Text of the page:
Friday, June 8, 2012

Free Agent Forecasting: Zach Parise (Revised 6/8/12)

Looks good in red, no?

When Mike Babcock laments the lack of forward depth, you know it's time to make some changes. When he offers to fly around the country to recruit free agents, you know that Detroit is in dire straits. Most believe that New Jersey winger Zach Parise will be near the top of the Red Wings' list of targets when July 1st rolls around, giving Detroit the additional offensive punch they lacked during the playoffs. Is Parise worth wooing, and what might it take to land him?

Let's assume that Valterri Filppula isn't moved during the offseason. That means that Detroit's top six forwards could look something like this on opening night of the 2012-13 season:


It may be a bit of a stretch to put Nyquist on the top line, but the chemistry he had with Pavel Datsyuk is hard to deny, and it seems silly to bury him in the bottom six with the type of playmaking ability that he possesses. This leaves one spot to be filled, and Parise could be slotted in quite nicely there. The first line has a Hart trophy caliber player in the middle, and the second line has three potential all stars. Not a bad top six.

Though he may still be playing hockey with a team that's not the Detroit Red Wings, let's take a look at what Parise could bring to the organization.

Statistical Breakdown

Basic Stats

  • Parise played in all 82 games this season, scoring 31 goals and adding 38 assists for a total of 69 points. Seven of his goals came on the powerplay, and three were short handed tallies. Average time on ice was 21:29 (16:05 even strength, 3:26 powerplay, 1:57 shorthanded). 
  • Took 293 shots. Blocked 39 shots. 35 givesaways were offset by 65 takeaways. 
  • He was a -5 on the year. Weird stat of the day: 16 of his 32 penalty minutes came from tripping calls. 
Advanced Stats
  • Parise's even strength Relative Corsi Quality of Competition is 0.731. Essentially, the higher the number the better the competition faced. For context, we'll look at some of the top players (by reputation) in the league. Datsyuk (1.169) and Claude Giroux (0.805) faced tougher competition, while offensive dynamos like Steven Stamkos (0.248) and Evgeni Malkin (0.279) racked up their numbers against relatively weaker opponents. An interesting case is current teammate Ilya Kovalchuk (0.533). Though Kovalchuk had 15 more points than Parise, it was Parise who was drawing the tougher defensive assignments. The closest Red Wing is Jiri Hudler (0.789), the very player that Parise could be replacing.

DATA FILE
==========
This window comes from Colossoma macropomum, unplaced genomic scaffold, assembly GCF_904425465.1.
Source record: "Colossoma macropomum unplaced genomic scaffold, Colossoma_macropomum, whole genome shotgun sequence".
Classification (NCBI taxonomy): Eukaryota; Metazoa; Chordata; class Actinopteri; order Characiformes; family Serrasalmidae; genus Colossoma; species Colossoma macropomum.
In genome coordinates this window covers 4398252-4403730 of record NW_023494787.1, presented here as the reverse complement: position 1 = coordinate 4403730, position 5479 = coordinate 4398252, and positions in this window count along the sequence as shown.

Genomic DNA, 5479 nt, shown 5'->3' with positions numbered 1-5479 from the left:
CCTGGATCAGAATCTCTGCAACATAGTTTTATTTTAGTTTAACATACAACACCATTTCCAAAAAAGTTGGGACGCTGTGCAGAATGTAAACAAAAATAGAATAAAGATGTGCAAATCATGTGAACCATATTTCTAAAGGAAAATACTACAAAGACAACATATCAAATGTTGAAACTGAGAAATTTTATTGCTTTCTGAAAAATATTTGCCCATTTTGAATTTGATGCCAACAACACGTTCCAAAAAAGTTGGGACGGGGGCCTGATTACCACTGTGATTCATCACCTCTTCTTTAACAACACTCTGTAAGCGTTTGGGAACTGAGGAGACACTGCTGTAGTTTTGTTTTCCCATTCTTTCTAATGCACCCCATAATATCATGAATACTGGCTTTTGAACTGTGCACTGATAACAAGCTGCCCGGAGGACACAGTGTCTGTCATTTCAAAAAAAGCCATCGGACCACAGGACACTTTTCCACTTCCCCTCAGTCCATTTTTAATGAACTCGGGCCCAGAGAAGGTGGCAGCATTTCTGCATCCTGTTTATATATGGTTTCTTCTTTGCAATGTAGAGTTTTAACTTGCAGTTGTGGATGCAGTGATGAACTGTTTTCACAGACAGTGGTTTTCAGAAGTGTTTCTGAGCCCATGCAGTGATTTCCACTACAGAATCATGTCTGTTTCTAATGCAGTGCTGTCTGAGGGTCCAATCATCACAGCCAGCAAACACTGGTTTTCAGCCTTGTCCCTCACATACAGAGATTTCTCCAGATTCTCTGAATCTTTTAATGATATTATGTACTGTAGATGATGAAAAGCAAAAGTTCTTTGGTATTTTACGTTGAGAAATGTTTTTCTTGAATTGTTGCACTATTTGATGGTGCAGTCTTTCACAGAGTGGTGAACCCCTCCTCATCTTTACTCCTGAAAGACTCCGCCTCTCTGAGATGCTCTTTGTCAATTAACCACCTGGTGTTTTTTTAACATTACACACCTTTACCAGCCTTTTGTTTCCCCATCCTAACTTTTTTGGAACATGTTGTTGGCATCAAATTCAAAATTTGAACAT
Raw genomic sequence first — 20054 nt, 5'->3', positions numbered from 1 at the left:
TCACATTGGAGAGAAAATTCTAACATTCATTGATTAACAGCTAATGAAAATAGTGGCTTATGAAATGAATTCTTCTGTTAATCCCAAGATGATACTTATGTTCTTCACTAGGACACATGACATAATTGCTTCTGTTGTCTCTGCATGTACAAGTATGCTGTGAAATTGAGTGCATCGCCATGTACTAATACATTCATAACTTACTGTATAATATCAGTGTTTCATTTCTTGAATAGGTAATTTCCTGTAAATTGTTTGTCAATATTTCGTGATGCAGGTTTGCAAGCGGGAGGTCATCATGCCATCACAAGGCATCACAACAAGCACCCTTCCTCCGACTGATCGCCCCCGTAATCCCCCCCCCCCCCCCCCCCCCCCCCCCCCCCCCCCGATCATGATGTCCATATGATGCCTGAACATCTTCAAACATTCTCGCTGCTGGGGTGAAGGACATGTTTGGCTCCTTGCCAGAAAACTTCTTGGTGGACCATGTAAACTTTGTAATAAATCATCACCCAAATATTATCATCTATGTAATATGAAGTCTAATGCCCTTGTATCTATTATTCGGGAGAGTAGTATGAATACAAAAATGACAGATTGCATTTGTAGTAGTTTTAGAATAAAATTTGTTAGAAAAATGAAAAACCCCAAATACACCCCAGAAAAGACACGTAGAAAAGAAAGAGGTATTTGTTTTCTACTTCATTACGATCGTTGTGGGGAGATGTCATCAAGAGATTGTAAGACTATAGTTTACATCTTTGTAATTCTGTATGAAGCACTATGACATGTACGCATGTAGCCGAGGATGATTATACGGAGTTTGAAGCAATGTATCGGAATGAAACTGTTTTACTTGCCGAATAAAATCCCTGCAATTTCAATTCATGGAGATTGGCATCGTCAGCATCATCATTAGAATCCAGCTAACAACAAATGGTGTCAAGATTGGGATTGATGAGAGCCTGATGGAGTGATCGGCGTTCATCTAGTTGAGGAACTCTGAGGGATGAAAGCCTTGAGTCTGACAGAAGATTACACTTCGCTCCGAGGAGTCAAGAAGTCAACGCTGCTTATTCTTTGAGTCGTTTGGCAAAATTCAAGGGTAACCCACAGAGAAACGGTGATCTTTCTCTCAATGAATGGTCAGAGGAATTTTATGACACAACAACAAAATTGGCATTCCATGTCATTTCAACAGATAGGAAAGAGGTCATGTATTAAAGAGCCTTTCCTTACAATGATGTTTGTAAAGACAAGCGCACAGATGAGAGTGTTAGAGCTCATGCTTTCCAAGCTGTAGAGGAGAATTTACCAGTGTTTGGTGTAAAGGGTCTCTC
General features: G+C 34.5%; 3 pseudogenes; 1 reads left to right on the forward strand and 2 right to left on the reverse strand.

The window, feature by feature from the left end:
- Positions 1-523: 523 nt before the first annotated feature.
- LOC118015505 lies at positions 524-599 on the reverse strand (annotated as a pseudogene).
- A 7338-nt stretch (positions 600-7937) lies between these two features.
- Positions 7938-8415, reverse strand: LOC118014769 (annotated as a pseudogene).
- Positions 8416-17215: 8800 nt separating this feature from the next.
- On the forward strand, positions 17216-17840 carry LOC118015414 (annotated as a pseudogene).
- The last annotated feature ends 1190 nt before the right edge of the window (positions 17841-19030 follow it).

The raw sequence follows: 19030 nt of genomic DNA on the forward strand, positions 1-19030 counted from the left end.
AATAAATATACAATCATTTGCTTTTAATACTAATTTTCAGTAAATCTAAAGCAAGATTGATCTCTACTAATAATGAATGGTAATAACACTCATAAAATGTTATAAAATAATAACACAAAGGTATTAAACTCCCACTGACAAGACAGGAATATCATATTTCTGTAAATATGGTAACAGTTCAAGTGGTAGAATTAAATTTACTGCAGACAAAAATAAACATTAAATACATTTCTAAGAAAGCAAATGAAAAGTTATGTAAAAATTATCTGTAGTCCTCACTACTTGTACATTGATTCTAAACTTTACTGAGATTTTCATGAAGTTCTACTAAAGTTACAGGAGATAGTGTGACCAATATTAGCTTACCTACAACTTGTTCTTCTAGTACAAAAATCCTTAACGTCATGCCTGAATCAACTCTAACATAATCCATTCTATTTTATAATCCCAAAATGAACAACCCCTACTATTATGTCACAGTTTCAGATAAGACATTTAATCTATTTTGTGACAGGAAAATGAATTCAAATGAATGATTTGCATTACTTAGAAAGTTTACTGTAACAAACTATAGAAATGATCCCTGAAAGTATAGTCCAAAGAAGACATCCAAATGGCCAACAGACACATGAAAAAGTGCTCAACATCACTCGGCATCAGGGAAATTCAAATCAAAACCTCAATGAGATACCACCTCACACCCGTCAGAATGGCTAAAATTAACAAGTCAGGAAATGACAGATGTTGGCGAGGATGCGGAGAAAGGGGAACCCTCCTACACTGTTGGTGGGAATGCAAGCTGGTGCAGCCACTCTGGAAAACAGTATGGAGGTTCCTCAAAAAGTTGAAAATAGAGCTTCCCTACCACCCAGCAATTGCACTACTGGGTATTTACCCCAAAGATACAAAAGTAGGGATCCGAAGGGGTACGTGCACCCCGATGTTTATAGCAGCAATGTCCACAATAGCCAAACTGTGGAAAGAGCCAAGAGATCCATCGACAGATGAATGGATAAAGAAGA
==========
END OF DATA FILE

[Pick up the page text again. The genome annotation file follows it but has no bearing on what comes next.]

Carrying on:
• On-ice Corsi rating isn't as kind to Parise, and this is true for all of his Devils teammates. Corsi measures the shot differential (goals+saves+blocked shots+missed shots) per 60 minutes of even strength ice time. Parise (3.22) pales in comparison to guys like Datsyuk (19.08), Malkin (17.69), Toews (17.17), and even Joe Pavelski (12.32), but then again the highest Corsi on New Jersey belongs to Alexei Ponikarovsky (7.84). This is likely more indicative of the system utilized by New Jersey instead of a flaw in every single player on the Devils' roster. 
  • Parise averages 0.99 goals, 0.71 first assists, and 0.47 second assists for 2.18 points every 60 minutes of 5v5 time he's on ice. To compare, Giroux (1.02, 1.02, 0.70 for 2.73), Datsyuk (0.82, 1.00, 0.65 for 2.47), and Malkin (1.88, 1.42, 0.36 for 3.66) all average more, but only Malkin is averaging significantly more points. For fun, let's look at the Wings' last big free agent signing, Marian Hossa. His averages (0.92, 0.92. 0.72 for 2.56) are similar to top tier players like Giroux and Datsyuk, and if Parise raised his second assist average he'd be in the same category.
  • Offensive zone start percentage isn't the be-all end-all of advanced statistical analysis, but is useful in determining how a coach views a player. If a guy's offensive zone start % is low (30-40%) then he's likely being used as a defensive specialist, while a player whose offensive zone start % is 60% or above may be viewed as a defensive liability. Parise's number (54.2%) is nothing earth-shattering. He's not being shielded from having to defend, and he's not being put on the ice solely to check. This is about what you'd expect from a good two way forward like Henrik Zetterberg (54.5%) or Datsyuk (55.5%).
  • Two statistics that I find interesting are +/- On-Ice/60 and +/- Off-Ice/60. The first looks at the average goals for per 60 minutes of even strength ice time and subtracts average goals against per 60 minutes of even strength ice time from it. The latter does the same for the team when a player is off the ice. Parise's +/-On/60 is -0.14, and his +/-Off/60 is -0.18. New Jersey allows 0.14 more goals than they score for every 60 minutes of even strength time Parise plays, while they allow 0.18 more goals than they score when he's off the ice. In other words, Parise's team is negligibly better when he's on the ice compared to when he's riding the bench. While this isn't the ringing endorsement of impact that a high +/- On/60 can provide, it isn't singularly damning either. 
  • Let's look at +/-On/60 and +/-Off/60 for Parise's powerplay numbers. His +/-On/60 is 4.75, and his +/-Off/60 is 2.68. The New Jersey offense is receiving a significant boost when Parise is on the ice with the man advantage. Keep in mind that Parise averages almost 4 minutes per game on the PP, so this is a statistic worth noting.